Friday, January 29, 2010

Palaeo 2010

The Alberta Palaeontological Society is holding it's annual sympsium at Mount Royal University March 13th & 14th.

I'm excited to see Dr. Scott Sampson of the Utah Museum of Natural History present as he is easily the best speaker I've ever seen. There will be a book signing afterwards so don't forget to bring your "Dinosaur Odyssey" books along!

Below is a list of speakers and events shamelessly stolen right from Phil Benham's email (although I'm sure he won't mind). : )

PALEO 2010 Annual Paleontology Symposium Presented in conjunction with the C.S.P.G. Paleontological Division, Alberta Palaeontological Society and Mount Royal University Earth Sciences Department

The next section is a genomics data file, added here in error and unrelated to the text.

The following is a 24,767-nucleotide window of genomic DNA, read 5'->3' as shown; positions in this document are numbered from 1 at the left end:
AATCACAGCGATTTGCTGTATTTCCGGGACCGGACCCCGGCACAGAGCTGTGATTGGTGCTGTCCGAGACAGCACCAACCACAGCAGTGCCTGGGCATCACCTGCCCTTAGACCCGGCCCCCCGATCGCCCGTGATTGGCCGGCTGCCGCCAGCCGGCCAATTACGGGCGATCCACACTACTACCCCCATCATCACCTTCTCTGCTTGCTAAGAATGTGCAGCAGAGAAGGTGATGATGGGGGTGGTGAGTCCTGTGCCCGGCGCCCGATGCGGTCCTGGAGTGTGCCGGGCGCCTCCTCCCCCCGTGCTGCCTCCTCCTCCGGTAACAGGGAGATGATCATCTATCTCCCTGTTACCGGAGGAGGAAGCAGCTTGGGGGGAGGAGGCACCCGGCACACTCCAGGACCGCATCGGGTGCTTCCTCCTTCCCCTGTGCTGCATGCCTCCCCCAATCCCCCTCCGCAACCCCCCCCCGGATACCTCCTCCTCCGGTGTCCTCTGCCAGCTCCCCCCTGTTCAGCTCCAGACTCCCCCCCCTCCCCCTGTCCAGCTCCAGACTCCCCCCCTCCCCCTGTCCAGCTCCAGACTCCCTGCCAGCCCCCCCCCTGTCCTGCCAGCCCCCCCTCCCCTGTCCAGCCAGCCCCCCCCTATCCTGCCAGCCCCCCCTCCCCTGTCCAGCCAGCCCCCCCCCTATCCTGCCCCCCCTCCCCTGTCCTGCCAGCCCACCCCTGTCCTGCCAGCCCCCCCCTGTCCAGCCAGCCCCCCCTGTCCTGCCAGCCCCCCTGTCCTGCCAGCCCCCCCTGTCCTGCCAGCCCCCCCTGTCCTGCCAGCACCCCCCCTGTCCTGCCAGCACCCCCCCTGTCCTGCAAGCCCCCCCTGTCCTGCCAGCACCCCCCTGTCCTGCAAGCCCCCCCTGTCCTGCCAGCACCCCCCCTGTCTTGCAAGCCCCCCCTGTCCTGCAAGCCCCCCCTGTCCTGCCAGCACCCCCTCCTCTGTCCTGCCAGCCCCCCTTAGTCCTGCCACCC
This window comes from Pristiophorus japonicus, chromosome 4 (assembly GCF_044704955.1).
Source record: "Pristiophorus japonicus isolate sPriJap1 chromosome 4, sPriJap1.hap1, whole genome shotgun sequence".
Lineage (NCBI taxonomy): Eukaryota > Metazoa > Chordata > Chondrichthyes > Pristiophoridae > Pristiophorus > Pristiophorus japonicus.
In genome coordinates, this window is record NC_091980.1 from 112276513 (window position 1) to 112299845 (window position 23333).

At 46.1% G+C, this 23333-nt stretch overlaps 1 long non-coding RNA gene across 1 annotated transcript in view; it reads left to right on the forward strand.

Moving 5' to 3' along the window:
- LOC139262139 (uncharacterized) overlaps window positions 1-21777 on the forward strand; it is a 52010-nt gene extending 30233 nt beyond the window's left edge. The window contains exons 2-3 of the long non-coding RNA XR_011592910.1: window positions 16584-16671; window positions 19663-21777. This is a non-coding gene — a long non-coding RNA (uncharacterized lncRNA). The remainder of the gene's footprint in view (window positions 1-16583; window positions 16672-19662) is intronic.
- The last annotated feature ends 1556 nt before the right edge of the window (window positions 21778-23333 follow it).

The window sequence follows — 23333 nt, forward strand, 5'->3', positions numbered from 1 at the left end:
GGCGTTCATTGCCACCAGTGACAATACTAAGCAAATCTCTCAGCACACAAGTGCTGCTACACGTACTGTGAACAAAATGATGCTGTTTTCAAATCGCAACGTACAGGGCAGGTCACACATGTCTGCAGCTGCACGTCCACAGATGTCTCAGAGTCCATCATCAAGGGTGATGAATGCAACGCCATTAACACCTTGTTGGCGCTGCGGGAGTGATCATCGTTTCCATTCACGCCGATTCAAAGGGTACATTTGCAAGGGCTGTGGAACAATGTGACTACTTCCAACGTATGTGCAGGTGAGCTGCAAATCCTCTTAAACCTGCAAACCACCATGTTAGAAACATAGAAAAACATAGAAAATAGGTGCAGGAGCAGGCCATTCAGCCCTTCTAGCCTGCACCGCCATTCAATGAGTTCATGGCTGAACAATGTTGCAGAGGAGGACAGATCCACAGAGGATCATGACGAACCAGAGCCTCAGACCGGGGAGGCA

Lectures and Poster displays (Saturday, March 13th, 2010, 8:30 AM-5:15 PM) Workshops (Sunday March 14th, 2010, (9:00 AM- 4:00 PM)

Saturday lecture events and poster viewings are free and require no registration. Sunday workshops do require registration and minor fee.

Mount Royal University 4825 Richard Road S.W. Calgary, Alberta

Saturday March 13th Lectures (held in Jenkins Theatre) Speakers confirmed so far include (talk titles are tentative):

8.30-8.45 AM Introduction by APS President Wayne Braunberger

8.45-9.15 AM Craig Dylke. New Zealand's fossils: remnants of a lost continent

9:15-9.45 AM Danielle Fraser, Jordan Mallon, Rob Furr, and Jessica M. Theodor, Univ. of Calgary Using high dynamic range imaging in vertebrate paleontology

9.45-10.15 AM Lisa Bohach, FMA Heritage The art, culture and science of Iniskims

10.15-10.30 AM Coffee Break

10.30 -11.00 AM Darren Tanke, Royal Tyrrell Museum Reconstruction of scows used in early paleontological research and a commemorative expedition planned for 2010.

11.00-12.00 PM Marianne Collins, ArtoFact. History, mystery and baywatch: Illustrating the animals of the Burgess Shale